What’s your favorite dead franchise? Well, mine’s Metroid, since Nintendo refuses to release an actual game, but my favorite officially dead franchise is Dead Space. Be warned, there are heavy spoilers ahead.
Dead Space 1 was an interesting, if flawed, horror game; tense, exciting, and gruesome, it followed engineer (read: space mechanic) Isaac Clarke as he and his team discovered that the ship they’d come to fix was overrun with alien zombies called necromorphs, controlled by an ancient artifact called the Marker. Fruitlessly searching the ship for his girlfriend, Nicole, only to discover that she was dead, and all the while slowly being driven mad by the signals sent out by the Marker, Isaac nevertheless succeeded in destroying it, although he was the only person to make it out of the star system alive.
Dead Space 2 was an amazing game; it picks up two years later, as Isaac wakes up in a straightjacket with amnesia, in the midst of an outbreak of necromorphs on a space station orbiting Saturn’s moon Titan. It comes to light that the Marker had left more of a mark on him than he could handle, and the human military had spent the last few years dredging his brain for secrets; now, he must survive the station, destroy the Marker he helped create, and confront the vengeful hive mind he helped spawn, which is wearing Nicole’s face.
Dead Space 3 was cold garbage.
Where the previous games were tense and horrifying, Dead Space 3 tries for gritty space marine action and barely manages to make its combat work. Where the previous games forced inventory management and careful weapon selection, Dead Space 3 allows broken customization and unifies all ammo types into a single nondescript lump of ammo, rendering the frantic ammo scrounging from previous games irrelevant–and while you can unlock a mode where it returns to the diverse ammo types, you don’t get that until you beat the game.
And the story. Hoo, boy. The story suffers from being built around co-op and outright removing large segments of character interaction in single-player. (Did I mention it was a co-op horror game? RE5 managed it because it was still hard as hell, but here it’s just kind of boring.) My biggest gripe, though, was how it treated Ellie.
You see, in Dead Space 2, Isaac meets another survivor, Ellie, who we’re introduced to knee-deep in necromorph corpses, who’s a pilot and effective survivor in her own right, who, like Connie Maheswaran of Steven Universe, defies a lot of love-interest cliches to become an effective character with her own agency. Dead Space 3 shits all over her character, turning her into a damsel in distress being fought over by Isaac and Norton, her current boyfriend. It was boring and infuriating.
And Dead Space 3 killed the franchise.
It didn’t sell, it was boring, and it was bland. Nobody liked it, and EA has thus far taken that to be a sign that nobody wanted more Dead Space, not that Dead Space 3 failed because it was bad.
Which, of course, brings me to the point of my post: How would I revive the franchise with Dead Space 4? (this song may be good accompaniment for this post, because it’s what I was listening to on repeat when I came up with all this)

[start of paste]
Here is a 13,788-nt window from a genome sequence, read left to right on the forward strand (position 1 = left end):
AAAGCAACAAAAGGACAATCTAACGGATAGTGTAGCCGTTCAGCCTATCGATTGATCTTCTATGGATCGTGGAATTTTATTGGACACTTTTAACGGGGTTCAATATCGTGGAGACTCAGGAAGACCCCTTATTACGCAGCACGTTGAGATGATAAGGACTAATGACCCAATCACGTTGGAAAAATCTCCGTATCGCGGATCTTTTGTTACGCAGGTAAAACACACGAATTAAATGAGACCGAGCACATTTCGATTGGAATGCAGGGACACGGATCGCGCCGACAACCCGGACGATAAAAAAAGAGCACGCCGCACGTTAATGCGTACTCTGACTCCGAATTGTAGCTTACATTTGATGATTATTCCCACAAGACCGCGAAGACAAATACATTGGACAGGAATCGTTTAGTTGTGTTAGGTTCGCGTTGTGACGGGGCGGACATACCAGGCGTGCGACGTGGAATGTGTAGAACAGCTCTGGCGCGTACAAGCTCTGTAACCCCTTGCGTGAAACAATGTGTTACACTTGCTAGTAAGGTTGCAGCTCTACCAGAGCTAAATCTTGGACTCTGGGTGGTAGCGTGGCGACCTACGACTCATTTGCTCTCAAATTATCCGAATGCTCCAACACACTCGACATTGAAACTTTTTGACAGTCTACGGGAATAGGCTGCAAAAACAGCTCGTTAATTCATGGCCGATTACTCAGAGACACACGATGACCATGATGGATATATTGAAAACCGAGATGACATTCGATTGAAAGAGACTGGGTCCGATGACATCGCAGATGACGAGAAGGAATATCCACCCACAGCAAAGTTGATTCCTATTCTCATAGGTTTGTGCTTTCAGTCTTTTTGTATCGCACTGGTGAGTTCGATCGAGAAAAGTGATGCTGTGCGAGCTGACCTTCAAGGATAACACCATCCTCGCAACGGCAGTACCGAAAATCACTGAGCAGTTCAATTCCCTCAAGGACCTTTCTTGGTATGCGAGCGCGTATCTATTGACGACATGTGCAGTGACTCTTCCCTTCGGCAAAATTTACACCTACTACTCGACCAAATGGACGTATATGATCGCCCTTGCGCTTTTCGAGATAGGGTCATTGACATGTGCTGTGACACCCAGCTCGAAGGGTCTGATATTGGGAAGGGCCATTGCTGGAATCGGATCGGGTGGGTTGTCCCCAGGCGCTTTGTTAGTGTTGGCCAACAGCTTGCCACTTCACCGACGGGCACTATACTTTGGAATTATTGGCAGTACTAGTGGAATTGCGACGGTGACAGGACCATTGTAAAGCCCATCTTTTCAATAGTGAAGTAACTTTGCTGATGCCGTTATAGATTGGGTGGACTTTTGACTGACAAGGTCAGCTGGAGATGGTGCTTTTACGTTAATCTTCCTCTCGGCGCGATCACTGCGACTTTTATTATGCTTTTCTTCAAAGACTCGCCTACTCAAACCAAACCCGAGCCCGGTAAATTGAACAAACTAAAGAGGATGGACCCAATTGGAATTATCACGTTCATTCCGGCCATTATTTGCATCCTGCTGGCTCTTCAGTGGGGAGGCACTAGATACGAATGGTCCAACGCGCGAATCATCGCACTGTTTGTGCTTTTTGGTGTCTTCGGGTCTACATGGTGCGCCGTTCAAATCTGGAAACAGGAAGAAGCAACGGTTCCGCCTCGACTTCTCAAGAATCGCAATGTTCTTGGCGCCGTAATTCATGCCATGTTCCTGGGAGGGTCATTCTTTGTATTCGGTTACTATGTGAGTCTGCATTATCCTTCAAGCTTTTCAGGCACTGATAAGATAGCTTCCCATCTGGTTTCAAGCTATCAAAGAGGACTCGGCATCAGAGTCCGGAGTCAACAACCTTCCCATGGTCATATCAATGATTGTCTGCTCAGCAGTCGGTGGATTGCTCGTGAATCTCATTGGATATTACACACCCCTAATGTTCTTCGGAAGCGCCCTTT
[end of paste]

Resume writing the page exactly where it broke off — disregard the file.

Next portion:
Well, I’d start with Ellie.
Isaac’s story is done. He’s defeated his ghosts, he’s found peace (even though the playable epilogue DLC brings him back to a disaster on Earth and then just leaves us hanging…) and he’s back together with Ellie.
Ellie’s story is not done.
Last we saw of her, she was warping back to Sol system, presumably to get eaten by whatever was left of humanity, so let’s start there.
Ellie makes it back to Earth, but automated defenses left by now-dead soldiers knock her shuttle out of the sky. She crashes, without armor, without weapons, and as she drags herself from the wreckage, she spots a necromorph wandering nearby. The entire first level is spent unarmed, unarmored, finding ways to sever the thing’s limbs, until she finds a store where she can use Isaac’s logins to buy armor and a weapon and put the thing down for good.
And then? Then she sets off into the wreckage of humanity.
She’s far from the only surviving human. Norton was being melodramatic when he said they were the last of Earth’s defense forces; there are plenty of soldiers and armed citizens still fighting for survival, and Ellie makes her way through the city, gathering help, gathering other pilots, burning a path through the outbreak until they can reach the nearest starport, but by the time they’ve reached it, Earth’s Convergence event has begun; as the Moons awake throughout the galaxy, they begin with the assimilation of Earth, and Ellie, the pilot, takes matters into her own hands. If Isaac could kill one with nothing but kinesis and a grudge, she can kill one with a starfighter, right?
This is when Isaac and Carver show back up, and their horror at what’s happening to Earth is cut off by a glimmer of hope: Ellie’s voice over the open comms, calling for anybody and everybody still alive to help her kill this thing once and for all. They join the fight, but it’s Ellie who finishes it off, who deals the final blow, who brings hope back to the world and to the series itself.
Anyways, that’s how I would do it.